Saqqara Bird

The Saqqara Bird is a bird-shaped artifact made of sycamore wood, discovered during the 1898 excavation of the Pa-di-Imen tomb in Saqqara, Egypt. It has been dated to approximately 200 BCE, and is now housed in the Museum of Egyptian Antiquities in Cairo. The Saqqara Bird has a wingspan of 180 mm (7.1 in) and weighs 39.12 g (1.380 oz).[1] Its purpose is not understood because of a lack of period documentation.

Conventional ideas

Some think the Saqqara Bird may be a ceremonial object because the falcon, the bird after which the Saqqara Bird is modeled, is the form most commonly used to represent several of the most important gods of Egyptian mythology, most notably the falcon deity Horus and the sun deity Ra Horakhty. Others have posited it may have been a toy for an elite child, or that it could have functioned as a weather vane. Some have also speculated it may have been used as a sort of boomerang, as such technology was common and well known in ancient Egypt in the form of a throwing stick used for hunting waterfowl.[2] Another hypothesis is that this bird was positioned on the masthead of sacred boats used during the Opet Festival.[3] Reliefs showing those boats are found in the Temple of Khonsu at Karnak and date to the late New Kingdom.[4]

Controversial ideas

Some have suggested that the Saqqara Bird may represent evidence that knowledge of the principles of aviation existed many centuries before such are generally believed to have first been discovered. Egyptian physician, archaeologist and parapsychologist Khalil Messiha has speculated that the ancient Egyptians developed the first aircraft.[5] In spite of these claims, however, no ancient Egyptian aircraft have ever been found, nor has any other evidence suggesting their existence come to light. As a result, the theory that the Saqqara Bird is a model of a flying machine is not accepted by mainstream Egyptologists. Richard P. Hallion notes that it is "far too heavy and unstable itself to fly."[6]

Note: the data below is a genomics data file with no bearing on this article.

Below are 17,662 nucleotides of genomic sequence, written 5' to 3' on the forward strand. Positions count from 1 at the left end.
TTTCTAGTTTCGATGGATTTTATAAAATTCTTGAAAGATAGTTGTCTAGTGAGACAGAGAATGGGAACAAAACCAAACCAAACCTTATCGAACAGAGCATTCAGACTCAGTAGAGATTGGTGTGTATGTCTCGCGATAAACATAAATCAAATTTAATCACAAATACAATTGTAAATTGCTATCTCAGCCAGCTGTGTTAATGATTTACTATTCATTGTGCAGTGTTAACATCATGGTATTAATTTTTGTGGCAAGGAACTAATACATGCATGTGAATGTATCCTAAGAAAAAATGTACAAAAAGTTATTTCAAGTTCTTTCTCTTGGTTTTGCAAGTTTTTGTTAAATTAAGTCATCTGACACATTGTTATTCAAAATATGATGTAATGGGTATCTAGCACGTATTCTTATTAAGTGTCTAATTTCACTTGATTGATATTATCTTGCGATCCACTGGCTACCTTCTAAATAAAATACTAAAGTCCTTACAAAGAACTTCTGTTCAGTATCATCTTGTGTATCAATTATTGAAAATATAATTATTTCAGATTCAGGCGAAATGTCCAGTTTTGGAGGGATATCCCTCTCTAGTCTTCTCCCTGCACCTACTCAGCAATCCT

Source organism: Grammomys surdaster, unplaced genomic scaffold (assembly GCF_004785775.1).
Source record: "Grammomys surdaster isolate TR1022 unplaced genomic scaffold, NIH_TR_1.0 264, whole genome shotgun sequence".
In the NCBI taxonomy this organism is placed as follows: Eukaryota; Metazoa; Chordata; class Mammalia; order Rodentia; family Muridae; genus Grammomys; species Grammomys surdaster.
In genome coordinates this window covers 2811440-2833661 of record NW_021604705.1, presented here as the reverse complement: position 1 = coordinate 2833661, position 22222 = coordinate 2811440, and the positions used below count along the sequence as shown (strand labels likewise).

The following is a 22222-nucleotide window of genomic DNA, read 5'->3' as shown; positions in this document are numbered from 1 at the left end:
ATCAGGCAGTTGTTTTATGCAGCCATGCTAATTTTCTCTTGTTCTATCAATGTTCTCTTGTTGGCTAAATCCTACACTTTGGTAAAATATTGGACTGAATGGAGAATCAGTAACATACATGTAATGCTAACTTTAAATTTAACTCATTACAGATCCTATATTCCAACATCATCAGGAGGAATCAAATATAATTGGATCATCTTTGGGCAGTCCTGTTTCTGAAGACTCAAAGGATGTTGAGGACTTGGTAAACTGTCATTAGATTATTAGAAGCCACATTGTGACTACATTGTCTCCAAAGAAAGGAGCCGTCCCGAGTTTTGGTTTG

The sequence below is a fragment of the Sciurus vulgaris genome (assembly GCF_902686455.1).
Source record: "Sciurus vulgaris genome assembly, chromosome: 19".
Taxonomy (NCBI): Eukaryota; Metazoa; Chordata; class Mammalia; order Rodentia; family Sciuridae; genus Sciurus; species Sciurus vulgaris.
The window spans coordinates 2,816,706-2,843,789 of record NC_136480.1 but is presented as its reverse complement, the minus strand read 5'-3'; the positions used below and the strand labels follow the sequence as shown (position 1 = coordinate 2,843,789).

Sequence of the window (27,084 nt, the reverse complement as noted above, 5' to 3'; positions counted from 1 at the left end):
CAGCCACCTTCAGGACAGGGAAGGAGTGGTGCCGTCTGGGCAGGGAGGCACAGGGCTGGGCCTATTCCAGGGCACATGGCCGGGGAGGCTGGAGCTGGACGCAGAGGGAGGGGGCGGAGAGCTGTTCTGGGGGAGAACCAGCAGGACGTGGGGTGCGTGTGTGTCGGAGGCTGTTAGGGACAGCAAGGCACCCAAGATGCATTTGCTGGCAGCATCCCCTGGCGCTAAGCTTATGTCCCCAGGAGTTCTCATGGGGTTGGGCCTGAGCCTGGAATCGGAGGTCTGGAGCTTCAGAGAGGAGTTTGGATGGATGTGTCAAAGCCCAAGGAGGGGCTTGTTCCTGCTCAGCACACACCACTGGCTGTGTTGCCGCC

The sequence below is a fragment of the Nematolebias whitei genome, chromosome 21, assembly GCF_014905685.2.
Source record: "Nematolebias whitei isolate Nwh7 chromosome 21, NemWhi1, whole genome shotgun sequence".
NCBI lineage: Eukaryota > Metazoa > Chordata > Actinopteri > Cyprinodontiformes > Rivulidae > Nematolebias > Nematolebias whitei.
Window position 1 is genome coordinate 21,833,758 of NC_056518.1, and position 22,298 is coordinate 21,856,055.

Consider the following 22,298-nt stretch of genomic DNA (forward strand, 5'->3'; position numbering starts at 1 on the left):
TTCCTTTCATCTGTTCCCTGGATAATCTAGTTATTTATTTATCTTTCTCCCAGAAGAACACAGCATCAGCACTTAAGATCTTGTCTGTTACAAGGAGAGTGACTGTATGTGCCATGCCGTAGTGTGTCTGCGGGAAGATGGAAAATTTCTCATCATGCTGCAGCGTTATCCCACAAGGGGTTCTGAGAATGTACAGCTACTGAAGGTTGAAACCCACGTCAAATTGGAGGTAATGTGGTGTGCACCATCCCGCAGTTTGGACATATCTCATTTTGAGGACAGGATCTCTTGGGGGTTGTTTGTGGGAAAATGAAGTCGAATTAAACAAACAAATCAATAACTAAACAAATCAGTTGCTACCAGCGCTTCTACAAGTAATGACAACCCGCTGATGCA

See also

References

  1. Messiha, Hishmat (1973). "[Saqqara Bird]". Egypt Travel Magazine. Cairo: Ministry of Tourism, Dept. of Publicity (153). ISSN 0013-2381. OCLC 1567664.
  2. Larry Orcutt (2001). "Model Airplane?". Catchpenny Mysteries of Ancient Egypt. Retrieved 2010-04-18.
  3. Khonsu Temple relief with three sacred boats
  4. The Temple of Khonsu, Volume 1: Scenes of King Herihor in the Court, The Epigraphic Survey. Chicago: The Oriental Institute, 1979. ISBN 0-918986-20-6. Reproduction of the reliefs are visible at page 107 and following pages ".
  5. Messiha, Khalil; et al. (1991). "Aeronautics: African Experimental Aeronautics: A 2000-Year Old Model Glider". In Ivan van Sertima (ed.). Blacks in Science: Ancient and Modern. Journal of African Civilizations. vol. 5, no. 1-2. New Brunswick: Transaction Books. pp. 92–99. ISBN 0-87855-941-8. Retrieved 2010-04-21.
  6. Hallion, Richard P. (2003). Taking Flight: Inventing the Aerial Age, from Antiquity Through the First World War. New York: Oxford University Press. p. 11. ISBN 978-0195160352.
This article is issued from Wikipedia. The text is licensed under Creative Commons - Attribution - Sharealike. Additional terms may apply for the media files.